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18 juillet 2018

Multi-modal data cube for high resolution image time series classification

Catégorie : Doctorant

The MAESTRIA project (Multi-modAl Earth obServaTion Image Analysis)
aims to solve the methodological challenges related to the fully
automatic analysis of the massive amount of images acquired by Earth
Observation platforms. MAESTRIA targets to generate land-cover and
land-use descriptions at country scale at many spatial resolutions and
sets of classes. The ultimate goal is to provide a continuum of
spatially and semantically consistent products, that are relevant for
many end-users and applications. Both public policies at local or
national levels and scientific models will benefit from such kinds of
products for climate modelling, urban planning, crop monitoring or
impact assessment of surface changes.

The output of the MAESTRIA project will be two-fold: (i) methods that
leverage current challenges in Earth Observation image analysis; (ii)
a large range of precise and up-to-date land-cover maps available over
very large scales from 2m to 100m. Both will be made freely available
so as to stimulate research and commercial services built upon such

The current PhD position integrates in and is funded by the MAESTRIA

The PhD work is dedicated to the fusion of heterogeneous information
coming from different satellite sensors in order to improve the
accuracy and semantic richness of the produced land cover maps.

The concept of data cube has been introduced in order to
efficiently deal with huge amounts of Earth Observation (EO)
multi-temporal data in the mono-modal case (e.g., the Landsat
archive). The data cube is the database where the images are stored
and can be queried by date, geographical location and spectral band.
In the case of mono-modal imagery, the data ingestion is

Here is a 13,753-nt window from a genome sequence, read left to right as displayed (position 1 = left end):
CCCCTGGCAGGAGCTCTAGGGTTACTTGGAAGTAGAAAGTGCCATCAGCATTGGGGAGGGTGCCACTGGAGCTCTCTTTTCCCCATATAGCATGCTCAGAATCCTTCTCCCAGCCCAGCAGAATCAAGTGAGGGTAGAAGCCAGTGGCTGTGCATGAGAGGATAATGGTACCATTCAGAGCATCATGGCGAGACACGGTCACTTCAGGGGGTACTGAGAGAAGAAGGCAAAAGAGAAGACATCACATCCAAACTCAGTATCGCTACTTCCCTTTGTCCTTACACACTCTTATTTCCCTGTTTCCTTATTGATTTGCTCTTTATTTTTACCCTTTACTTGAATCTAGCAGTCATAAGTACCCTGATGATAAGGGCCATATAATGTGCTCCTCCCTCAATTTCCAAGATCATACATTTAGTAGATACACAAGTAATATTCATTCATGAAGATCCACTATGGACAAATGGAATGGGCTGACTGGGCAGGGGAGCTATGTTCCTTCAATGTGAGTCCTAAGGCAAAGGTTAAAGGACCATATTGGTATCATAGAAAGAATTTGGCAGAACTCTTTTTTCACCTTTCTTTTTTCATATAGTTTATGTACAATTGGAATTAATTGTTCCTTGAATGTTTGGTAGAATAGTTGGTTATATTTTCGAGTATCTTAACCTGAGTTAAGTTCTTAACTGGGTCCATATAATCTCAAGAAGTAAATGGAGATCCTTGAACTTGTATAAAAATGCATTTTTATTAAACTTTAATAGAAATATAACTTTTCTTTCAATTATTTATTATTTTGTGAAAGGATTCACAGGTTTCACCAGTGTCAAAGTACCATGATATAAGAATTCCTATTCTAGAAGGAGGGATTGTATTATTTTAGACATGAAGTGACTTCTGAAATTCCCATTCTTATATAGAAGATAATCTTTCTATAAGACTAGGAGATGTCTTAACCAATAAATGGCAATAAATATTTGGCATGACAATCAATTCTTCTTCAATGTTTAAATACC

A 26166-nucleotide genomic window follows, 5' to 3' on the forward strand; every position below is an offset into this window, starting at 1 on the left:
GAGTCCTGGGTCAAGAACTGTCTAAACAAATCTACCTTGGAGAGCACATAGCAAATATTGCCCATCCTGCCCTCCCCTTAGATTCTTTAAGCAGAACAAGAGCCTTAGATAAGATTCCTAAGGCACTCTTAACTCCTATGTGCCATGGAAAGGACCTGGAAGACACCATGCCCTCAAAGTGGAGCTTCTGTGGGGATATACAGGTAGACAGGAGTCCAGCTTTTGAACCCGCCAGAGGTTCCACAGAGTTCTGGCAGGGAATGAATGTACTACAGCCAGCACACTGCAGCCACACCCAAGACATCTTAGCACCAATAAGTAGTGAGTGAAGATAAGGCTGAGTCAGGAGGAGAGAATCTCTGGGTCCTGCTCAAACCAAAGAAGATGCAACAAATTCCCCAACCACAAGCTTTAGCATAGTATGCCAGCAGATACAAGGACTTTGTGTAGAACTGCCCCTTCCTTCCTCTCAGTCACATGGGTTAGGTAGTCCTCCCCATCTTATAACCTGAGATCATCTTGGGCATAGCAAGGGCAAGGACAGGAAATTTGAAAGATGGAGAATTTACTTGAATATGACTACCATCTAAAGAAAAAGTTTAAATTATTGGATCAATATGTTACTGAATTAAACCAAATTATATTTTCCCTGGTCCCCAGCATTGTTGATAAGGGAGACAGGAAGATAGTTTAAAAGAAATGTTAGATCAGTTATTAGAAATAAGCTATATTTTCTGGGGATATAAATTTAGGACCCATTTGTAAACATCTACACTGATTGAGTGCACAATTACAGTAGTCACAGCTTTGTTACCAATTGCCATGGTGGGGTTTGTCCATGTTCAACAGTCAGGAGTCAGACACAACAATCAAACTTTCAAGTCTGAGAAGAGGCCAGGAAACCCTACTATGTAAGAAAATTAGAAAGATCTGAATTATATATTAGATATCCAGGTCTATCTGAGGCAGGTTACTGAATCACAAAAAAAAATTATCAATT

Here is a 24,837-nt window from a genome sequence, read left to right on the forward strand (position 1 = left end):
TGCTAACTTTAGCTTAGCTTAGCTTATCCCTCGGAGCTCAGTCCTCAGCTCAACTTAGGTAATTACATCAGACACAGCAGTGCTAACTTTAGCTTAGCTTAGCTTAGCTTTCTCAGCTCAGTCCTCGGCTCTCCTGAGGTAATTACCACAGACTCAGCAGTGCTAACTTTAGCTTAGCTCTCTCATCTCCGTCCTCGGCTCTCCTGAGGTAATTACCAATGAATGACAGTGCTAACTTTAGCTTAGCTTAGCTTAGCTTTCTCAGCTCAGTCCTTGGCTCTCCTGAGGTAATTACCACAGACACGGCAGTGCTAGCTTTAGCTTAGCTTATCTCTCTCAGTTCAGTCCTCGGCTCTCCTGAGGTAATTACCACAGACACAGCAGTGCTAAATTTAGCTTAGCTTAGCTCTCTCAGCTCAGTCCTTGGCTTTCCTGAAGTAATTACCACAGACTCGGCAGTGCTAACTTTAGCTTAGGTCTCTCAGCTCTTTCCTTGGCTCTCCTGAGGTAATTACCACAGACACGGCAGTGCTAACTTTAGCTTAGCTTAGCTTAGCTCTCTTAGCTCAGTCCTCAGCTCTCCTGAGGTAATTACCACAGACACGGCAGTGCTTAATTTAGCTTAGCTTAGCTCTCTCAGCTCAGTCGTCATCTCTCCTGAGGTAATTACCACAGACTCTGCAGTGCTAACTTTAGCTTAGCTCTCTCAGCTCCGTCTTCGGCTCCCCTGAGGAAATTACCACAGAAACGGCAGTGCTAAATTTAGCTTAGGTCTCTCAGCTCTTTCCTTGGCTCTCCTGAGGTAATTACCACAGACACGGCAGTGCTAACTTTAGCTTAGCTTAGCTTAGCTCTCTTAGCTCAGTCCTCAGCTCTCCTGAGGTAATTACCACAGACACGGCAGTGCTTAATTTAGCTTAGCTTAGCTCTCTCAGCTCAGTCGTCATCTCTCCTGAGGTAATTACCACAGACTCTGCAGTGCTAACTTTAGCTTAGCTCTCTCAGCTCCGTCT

straightforward. In the case of multi-modal imagery, even when these
data are relatively similar (Landsat and Sentinel-2, for instance) the
current approach consists in resampling all data to the highest
resolution, either at ingestion time or at query time. When the data
is to be used in classification tasks, this strategy only allows for a
stack and classify approach (feature fusion) or for the
independent classification of image modalities followed by decision
fusion. Both approaches limit the ability of the classifier to fully
exploit the multi-modal aspect of the data

When data from different sensors of the same modality are available
(optical multi-spectral sensors having different spectral bands or
different spatial resolutions) super-resolution or disaggregation
techniques based on the underlying physics and sampling phenomena are
used: pan-sharpening techniques are the most widespread. These
approaches have been extended for the cases where the resolution
ratios are large, like the case of MODIS (1km every day) and Landsat
(30m every 16 days). Nevertheless, these approaches are limited to
modalities having the same physics and are usually sensor-specific.